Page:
The Cost Consequences of Treatment-Resistant Depression

Texas A&M University - Galveston, Galveston, Texas, United States
The Journal of Clinical Psychiatry (Impact Factor: 5.5). 04/2004; 65(3):341-7. DOI: 10.4088/JCP.v65n0309
Source: PubMed


Treatment-resistant depression is a significant public health problem with profound effects on general medical and mental health-related health care costs.
To describe health care costs of patients with treatment-resistant depression as their illness progresses, in terms of pharmaceutical and medical expenditures, and to identify factors associated with increasing degrees of treatment resistance.
The MEDSTAT MarketScan Private Pay Fee for Service (FFS) Database, a medical and prescription claims database covering over 3.5 million enrollees, from 1995-2000. DESIGN AND STUDY SUBJECTS: 7737 patients with depression (ICD-9) who had 2 or more unsuccessful trials of antidepressant medication at an adequate dose for at least 4 weeks from 1995-2000 were defined as treatment-resistant in this study. Demographic and clinical characteristics were assessed for these patients with treatment-resistant depression. The number of changes in depression medication treatment regimens was used as a proxy for increasing degrees of treatment resistance and its severity. MAJOR OUTCOME MEASURE: Differences in health care expenditures associated with increasing degrees of treatment-resistant depression.
Total depression-related and general medical health care expenditures increased significantly as treatment-resistant depression increased in severity. Multivariate analyses of patient demographic characteristics were not associated with ongoing treatment resistance. Disease severity, type of antidepressant at index, comorbid mental health disorders, and membership in a managed health care plan were associated with increasing degrees of treatment resistance.
Depression and general medical health care expenditures increase with the degree of treatment-resistant depression. Disease management interventions for treatment-resistant depression that result in sustained remission early in the course of illness are most likely to be cost effective.

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    • "For example, Kenny and Williams (2007) defined treatment resistance in relation to depression as having had three or more previous episodes, or one chronic episode lasting 1 year or more. Such clients consume a disproportionate amount of clinical resources (Amsterdam, Hornig, & Nierenberg, 2001; Crown et al., 2002; Russell et al., 2004) but, ironically, they are sometimes excluded from clinical trials to reduce variability and thus increase internal validity (Persons & Silberschatz, 1998; Westen, Novotny, & Thompson-Brenner, 2004; Zarin, Young, & West, 2005). Fortunately, there is some evidence that " third wave " (Hayes, 2004) forms of behavior therapy incorporating principles of mindfulness can successfully treat complex and intransigent clinical problems such as chronic or recurrent depression and personality disorder (e.g., Lynch, Trost, Salsman, & Linehan, 2007; Ma & Teasdale, 2004; Segal, Williams & Teasdale, 2002). "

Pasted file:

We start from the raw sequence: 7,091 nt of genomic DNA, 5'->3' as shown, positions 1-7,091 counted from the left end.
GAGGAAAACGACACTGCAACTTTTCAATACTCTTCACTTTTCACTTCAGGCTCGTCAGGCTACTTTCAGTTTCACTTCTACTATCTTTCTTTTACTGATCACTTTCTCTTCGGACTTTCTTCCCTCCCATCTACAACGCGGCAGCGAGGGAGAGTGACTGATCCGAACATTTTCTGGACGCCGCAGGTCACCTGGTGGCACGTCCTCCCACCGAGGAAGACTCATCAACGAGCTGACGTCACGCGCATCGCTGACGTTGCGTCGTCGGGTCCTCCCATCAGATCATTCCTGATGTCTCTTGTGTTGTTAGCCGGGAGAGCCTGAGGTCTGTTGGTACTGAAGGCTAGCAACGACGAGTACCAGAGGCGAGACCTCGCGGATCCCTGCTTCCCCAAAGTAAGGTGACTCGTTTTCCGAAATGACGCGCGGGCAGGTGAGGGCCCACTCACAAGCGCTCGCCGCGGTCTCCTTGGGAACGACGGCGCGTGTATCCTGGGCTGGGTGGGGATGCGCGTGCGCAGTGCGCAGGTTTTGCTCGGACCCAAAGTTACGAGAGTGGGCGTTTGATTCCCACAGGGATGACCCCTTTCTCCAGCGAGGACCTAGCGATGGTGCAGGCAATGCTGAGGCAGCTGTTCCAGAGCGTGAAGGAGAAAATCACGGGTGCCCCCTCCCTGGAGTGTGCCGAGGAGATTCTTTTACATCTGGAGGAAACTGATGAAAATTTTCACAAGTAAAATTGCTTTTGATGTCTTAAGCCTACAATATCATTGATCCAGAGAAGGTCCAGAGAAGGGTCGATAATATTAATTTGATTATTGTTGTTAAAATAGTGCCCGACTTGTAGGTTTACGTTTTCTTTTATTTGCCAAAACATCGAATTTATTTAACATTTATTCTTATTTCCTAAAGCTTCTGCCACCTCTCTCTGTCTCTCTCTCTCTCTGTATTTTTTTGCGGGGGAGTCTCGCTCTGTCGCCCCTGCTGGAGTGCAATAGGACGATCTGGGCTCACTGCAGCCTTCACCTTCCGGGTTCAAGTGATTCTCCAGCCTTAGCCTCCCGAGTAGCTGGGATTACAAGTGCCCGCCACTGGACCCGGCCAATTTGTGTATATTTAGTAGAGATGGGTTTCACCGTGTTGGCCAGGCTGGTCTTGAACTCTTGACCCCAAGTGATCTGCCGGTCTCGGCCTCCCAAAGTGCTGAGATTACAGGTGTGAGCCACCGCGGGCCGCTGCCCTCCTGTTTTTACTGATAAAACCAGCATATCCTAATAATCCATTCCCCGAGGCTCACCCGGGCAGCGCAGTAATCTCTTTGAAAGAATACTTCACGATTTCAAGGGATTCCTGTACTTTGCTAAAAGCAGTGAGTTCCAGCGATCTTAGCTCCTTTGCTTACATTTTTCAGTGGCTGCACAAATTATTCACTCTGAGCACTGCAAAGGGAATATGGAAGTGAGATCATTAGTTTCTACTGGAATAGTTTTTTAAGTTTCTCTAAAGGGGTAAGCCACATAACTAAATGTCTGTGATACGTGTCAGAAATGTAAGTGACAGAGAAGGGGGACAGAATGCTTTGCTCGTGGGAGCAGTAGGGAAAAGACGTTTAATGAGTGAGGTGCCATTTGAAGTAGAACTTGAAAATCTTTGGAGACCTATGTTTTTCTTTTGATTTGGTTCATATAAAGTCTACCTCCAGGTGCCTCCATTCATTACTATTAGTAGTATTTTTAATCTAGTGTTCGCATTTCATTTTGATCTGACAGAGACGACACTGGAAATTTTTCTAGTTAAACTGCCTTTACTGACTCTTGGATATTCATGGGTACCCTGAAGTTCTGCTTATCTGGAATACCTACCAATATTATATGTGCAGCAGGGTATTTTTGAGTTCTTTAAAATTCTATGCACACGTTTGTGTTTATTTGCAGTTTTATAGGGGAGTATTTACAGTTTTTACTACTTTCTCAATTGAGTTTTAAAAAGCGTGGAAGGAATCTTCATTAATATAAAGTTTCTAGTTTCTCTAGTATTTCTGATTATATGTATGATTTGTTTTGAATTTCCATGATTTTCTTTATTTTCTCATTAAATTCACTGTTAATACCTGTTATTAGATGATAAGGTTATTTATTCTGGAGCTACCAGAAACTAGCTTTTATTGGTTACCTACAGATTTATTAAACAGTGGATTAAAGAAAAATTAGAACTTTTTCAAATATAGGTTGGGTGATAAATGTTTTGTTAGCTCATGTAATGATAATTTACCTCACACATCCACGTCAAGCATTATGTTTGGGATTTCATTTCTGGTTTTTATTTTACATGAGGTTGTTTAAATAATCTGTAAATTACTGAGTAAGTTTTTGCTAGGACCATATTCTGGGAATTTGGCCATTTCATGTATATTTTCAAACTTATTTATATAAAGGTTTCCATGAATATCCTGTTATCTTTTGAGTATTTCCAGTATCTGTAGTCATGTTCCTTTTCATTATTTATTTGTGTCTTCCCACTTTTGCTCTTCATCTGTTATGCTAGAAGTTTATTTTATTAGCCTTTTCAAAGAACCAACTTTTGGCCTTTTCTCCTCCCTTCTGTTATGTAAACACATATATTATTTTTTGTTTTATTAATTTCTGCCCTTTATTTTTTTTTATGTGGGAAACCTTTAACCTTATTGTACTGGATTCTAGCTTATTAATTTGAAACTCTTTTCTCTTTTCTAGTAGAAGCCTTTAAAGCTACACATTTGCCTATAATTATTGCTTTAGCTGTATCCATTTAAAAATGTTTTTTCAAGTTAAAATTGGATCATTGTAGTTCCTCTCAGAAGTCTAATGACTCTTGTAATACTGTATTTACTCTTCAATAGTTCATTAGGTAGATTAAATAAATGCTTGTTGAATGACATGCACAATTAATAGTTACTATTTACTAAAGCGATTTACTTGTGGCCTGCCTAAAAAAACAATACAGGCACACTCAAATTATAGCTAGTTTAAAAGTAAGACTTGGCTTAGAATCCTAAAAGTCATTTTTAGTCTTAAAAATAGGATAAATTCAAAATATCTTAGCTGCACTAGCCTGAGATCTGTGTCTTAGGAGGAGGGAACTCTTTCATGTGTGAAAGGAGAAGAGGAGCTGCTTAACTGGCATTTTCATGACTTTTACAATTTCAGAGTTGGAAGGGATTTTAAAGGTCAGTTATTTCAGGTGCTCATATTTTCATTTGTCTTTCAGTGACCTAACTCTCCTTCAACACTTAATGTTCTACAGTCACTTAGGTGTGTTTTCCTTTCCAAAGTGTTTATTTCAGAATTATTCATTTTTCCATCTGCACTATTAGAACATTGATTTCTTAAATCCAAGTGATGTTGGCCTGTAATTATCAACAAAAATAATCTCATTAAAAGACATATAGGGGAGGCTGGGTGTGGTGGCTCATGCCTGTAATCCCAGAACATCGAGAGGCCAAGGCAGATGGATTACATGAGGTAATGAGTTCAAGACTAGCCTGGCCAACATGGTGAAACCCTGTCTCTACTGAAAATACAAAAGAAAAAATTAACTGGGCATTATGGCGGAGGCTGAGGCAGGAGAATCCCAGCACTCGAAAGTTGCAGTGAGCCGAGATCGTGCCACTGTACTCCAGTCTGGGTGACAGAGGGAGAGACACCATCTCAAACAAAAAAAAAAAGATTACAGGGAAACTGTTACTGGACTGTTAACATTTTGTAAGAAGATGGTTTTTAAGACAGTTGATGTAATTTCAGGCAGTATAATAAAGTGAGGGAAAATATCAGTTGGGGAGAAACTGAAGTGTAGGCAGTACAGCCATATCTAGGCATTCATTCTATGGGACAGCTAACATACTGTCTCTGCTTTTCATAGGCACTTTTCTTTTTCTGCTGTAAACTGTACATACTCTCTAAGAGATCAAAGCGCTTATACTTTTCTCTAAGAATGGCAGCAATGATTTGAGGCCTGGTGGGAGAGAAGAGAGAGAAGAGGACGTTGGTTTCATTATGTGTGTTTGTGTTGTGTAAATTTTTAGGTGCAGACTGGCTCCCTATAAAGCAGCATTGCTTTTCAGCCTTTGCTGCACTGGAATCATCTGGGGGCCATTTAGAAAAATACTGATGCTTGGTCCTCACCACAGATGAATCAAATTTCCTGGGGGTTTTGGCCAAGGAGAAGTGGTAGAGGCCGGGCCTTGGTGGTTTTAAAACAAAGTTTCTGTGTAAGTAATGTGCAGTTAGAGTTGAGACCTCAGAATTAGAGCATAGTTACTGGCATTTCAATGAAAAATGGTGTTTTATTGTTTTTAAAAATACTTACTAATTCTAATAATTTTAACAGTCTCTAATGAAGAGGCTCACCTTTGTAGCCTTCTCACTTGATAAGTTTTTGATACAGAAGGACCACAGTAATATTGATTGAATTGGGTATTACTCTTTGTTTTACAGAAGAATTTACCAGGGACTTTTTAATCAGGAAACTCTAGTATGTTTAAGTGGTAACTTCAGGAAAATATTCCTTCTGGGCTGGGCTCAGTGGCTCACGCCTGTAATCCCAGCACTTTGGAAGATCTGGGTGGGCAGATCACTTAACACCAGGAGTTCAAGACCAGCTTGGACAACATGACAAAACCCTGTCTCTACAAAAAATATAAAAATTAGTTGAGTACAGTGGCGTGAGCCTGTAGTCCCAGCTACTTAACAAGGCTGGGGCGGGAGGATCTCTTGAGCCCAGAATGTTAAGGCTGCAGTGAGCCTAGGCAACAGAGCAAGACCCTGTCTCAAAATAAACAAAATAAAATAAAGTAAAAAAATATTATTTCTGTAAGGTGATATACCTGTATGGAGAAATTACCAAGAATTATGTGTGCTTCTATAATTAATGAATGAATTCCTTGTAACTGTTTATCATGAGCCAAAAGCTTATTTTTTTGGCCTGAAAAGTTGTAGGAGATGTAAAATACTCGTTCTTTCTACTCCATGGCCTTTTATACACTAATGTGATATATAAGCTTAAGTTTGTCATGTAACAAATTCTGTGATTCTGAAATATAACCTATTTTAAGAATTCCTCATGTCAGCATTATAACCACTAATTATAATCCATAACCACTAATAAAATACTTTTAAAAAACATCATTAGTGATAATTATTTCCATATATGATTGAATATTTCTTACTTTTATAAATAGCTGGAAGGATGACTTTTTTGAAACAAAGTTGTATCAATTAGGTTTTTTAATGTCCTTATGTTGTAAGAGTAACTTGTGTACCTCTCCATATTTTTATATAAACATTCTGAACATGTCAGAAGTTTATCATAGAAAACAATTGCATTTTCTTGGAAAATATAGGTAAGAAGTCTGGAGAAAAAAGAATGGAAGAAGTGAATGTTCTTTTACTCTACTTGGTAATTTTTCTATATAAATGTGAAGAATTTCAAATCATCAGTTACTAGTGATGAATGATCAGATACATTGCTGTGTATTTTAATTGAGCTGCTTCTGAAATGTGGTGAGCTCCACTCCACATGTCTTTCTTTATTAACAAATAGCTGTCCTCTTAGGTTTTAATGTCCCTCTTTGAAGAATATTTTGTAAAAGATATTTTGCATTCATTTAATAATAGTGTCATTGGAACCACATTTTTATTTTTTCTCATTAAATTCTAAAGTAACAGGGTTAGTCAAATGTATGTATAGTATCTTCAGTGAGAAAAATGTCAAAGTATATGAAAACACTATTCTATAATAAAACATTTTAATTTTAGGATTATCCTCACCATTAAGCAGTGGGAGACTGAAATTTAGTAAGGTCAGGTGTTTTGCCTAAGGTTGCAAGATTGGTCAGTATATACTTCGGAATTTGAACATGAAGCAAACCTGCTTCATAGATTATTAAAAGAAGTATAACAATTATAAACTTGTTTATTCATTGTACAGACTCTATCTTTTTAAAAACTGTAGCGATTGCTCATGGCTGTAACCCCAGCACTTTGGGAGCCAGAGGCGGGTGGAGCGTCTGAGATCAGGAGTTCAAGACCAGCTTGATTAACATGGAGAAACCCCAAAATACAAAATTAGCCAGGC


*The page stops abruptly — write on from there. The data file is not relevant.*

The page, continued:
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    ABSTRACT: Acceptance and Commitment Therapy (ACT) is a theoretically coherent approach addressing common processes across a range of disorders. The aim of this study was to investigate the effectiveness of a group-based ACT intervention for ‘treatment-resistant’ participants with various diagnoses, who had already completed at least one psychosocial intervention. Of 61 individuals randomized into a service-based trial comparing ACT and Treatment as Usual based on Cognitive Behavior Therapy (TAU-CBT), 45 provided data (ACT n=26; TAU-CBT n=19). Primary outcomes were measures of psychological symptoms. All participants showed reduced symptoms immediately after intervention but improvements were more completely sustained in the ACT group at 6-month follow-up. More elaborate and more fully controlled evaluations are required to confirm the findings, improve understanding of ACT processes and assess health economic benefits.
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    • "Another challenging issue for PET neuroimaging of depressive disorders concerns financial support of research. Compared with the costs of brain diseases in the US and Europe (Sobocki et al. 2006;Greenberg et al. 2003;Russell et al. 2004), national funding of molecular brain imaging is miniscule. In Europe, for example, the total annual cost of depression in 2004 was 120 billion Euro, for a population of 466 million with at least 21 million affected residents (Sobocki et al. 2006), making depression the most costly brain disorder. "
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    ABSTRACT: We thank everybody at the Center for Psychiatric Research and the PET Center of Aarhus University for providing a positive atmosphere in which to work. DFS thanks the Danish Medical Research Council for research funding, and PWM is grateful to the EPSRC for the award of a Life Sciences Interface fellowship (EP/E039278/1).
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    • "In addition to health concerns, medical expenditures also increase with increasing numbers of ineffective treatment trials. A study of 7737 depressed subjects found higher inpatient, outpatient, and pharmaceutical health care costs with increasing numbers of changes in antidepressant treatment regimen [10]. The introduction of reliable predictors of response to treatment thus could potentially shorten the course of treatment and improve long-term treatment outcomes in depression. "
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